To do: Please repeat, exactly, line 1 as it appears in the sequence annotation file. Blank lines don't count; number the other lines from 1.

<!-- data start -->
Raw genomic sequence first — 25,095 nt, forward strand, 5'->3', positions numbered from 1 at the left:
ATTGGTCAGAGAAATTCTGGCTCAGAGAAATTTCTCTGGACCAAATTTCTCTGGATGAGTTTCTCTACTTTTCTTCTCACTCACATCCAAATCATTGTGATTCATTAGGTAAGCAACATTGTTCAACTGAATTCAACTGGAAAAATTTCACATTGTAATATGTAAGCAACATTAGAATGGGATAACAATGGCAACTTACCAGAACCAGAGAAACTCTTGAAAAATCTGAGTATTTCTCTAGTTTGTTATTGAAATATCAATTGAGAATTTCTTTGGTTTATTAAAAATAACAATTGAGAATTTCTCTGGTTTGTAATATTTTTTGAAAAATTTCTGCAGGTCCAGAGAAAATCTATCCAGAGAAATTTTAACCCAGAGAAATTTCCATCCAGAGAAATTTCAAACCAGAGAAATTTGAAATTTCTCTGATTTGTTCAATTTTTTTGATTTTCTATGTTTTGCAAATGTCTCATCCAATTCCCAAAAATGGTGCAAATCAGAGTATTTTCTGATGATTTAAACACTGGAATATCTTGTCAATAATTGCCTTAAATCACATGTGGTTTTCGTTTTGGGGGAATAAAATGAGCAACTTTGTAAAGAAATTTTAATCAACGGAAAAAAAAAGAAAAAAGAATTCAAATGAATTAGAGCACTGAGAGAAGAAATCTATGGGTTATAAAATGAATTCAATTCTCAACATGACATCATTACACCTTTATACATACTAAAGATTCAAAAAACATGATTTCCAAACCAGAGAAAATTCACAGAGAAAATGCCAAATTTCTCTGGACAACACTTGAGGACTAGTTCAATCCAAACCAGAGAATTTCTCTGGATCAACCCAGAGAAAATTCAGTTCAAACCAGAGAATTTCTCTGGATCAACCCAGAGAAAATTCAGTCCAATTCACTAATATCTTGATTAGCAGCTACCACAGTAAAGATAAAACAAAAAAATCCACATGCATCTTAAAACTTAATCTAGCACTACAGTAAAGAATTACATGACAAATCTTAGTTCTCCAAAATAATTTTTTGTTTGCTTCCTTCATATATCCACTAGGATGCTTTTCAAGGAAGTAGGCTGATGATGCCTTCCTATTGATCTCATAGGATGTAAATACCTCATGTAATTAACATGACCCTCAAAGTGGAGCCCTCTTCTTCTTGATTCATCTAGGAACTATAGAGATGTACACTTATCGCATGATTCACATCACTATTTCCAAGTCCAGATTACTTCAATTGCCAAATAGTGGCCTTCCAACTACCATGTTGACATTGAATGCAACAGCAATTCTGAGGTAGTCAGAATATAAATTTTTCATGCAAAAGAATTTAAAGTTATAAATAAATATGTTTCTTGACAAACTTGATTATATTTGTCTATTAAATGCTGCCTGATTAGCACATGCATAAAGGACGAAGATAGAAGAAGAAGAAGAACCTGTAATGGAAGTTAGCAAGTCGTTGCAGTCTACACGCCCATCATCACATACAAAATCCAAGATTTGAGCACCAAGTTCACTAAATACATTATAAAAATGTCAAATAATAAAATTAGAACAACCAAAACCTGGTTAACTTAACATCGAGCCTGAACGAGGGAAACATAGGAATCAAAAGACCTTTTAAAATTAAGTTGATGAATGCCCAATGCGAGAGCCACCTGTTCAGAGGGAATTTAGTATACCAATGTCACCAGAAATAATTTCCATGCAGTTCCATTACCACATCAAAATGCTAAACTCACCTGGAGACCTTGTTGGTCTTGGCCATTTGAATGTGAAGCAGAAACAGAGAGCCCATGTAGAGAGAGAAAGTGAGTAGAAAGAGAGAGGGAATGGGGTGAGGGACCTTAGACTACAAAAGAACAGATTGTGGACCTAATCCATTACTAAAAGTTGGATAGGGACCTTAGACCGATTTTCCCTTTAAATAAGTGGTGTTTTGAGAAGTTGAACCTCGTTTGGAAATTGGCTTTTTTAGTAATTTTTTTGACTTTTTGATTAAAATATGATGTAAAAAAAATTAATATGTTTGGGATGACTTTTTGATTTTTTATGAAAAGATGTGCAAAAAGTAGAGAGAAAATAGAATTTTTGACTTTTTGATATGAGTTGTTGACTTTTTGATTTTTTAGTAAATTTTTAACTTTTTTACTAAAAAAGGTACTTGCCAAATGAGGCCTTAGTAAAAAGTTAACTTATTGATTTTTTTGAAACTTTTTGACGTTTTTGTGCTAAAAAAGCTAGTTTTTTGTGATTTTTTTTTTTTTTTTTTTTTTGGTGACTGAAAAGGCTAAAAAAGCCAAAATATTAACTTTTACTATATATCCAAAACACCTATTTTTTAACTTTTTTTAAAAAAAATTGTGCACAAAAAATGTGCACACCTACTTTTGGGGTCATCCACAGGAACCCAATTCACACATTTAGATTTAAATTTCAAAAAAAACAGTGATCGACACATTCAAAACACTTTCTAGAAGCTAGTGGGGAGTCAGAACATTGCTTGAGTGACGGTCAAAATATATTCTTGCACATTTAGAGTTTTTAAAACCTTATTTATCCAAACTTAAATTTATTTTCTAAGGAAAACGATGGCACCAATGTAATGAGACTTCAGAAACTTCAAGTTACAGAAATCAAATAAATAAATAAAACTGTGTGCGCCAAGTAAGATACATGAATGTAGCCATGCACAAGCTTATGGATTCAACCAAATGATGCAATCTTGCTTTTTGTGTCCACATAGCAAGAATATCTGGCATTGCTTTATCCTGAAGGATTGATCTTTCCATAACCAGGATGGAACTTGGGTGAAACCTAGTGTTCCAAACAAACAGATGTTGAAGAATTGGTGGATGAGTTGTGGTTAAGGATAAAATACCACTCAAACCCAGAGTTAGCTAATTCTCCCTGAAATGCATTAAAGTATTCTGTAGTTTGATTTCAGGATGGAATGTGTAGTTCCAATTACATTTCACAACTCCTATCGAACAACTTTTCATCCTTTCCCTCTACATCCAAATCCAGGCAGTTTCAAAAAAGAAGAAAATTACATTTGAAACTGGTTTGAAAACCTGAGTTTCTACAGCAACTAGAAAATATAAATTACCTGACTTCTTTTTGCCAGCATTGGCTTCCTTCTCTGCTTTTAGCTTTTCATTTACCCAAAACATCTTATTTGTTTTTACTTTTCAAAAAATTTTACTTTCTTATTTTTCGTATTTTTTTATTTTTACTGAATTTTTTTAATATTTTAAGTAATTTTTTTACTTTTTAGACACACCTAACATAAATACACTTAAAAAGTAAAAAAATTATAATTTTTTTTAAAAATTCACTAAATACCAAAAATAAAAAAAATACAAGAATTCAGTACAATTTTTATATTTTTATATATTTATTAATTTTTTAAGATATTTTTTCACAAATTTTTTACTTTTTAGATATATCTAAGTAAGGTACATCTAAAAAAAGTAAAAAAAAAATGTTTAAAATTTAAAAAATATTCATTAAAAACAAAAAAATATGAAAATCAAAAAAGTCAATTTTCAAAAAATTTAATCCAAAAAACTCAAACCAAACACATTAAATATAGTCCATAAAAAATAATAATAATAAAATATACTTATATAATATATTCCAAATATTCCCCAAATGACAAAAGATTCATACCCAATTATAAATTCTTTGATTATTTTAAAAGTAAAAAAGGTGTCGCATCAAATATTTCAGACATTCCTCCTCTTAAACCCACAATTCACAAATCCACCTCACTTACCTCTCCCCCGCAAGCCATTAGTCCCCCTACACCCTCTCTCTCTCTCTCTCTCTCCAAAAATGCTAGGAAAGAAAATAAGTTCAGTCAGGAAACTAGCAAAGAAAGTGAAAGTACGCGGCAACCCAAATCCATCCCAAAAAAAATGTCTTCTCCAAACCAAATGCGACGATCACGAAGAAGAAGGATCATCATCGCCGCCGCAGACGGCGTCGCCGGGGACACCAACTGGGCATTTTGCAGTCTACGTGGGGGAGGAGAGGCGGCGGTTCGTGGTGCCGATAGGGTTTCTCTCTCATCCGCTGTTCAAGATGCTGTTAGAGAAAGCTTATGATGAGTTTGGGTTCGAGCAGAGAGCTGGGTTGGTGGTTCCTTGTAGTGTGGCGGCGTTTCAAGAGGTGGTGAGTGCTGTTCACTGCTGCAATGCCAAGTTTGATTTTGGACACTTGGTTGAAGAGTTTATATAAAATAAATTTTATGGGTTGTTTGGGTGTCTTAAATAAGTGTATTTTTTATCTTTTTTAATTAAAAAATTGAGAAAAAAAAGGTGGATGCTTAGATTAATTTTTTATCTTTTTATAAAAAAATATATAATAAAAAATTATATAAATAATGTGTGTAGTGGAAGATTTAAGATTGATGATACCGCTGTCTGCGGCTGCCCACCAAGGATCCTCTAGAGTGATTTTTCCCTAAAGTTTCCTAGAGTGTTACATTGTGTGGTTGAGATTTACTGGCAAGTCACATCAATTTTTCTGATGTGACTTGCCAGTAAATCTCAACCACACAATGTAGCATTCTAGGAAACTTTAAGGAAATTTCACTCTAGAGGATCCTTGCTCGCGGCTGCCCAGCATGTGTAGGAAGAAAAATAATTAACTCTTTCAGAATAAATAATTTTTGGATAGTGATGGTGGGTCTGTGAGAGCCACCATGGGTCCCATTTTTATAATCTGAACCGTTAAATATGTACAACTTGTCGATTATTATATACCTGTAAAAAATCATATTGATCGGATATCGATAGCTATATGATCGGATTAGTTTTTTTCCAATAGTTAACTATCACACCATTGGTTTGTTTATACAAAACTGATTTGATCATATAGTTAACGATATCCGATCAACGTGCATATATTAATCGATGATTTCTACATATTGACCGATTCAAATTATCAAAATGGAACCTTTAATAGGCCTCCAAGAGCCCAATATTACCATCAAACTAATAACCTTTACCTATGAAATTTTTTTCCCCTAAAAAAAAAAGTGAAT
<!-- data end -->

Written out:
Raw genomic sequence first — 25,095 nt, forward strand, 5'->3', positions numbered from 1 at the left: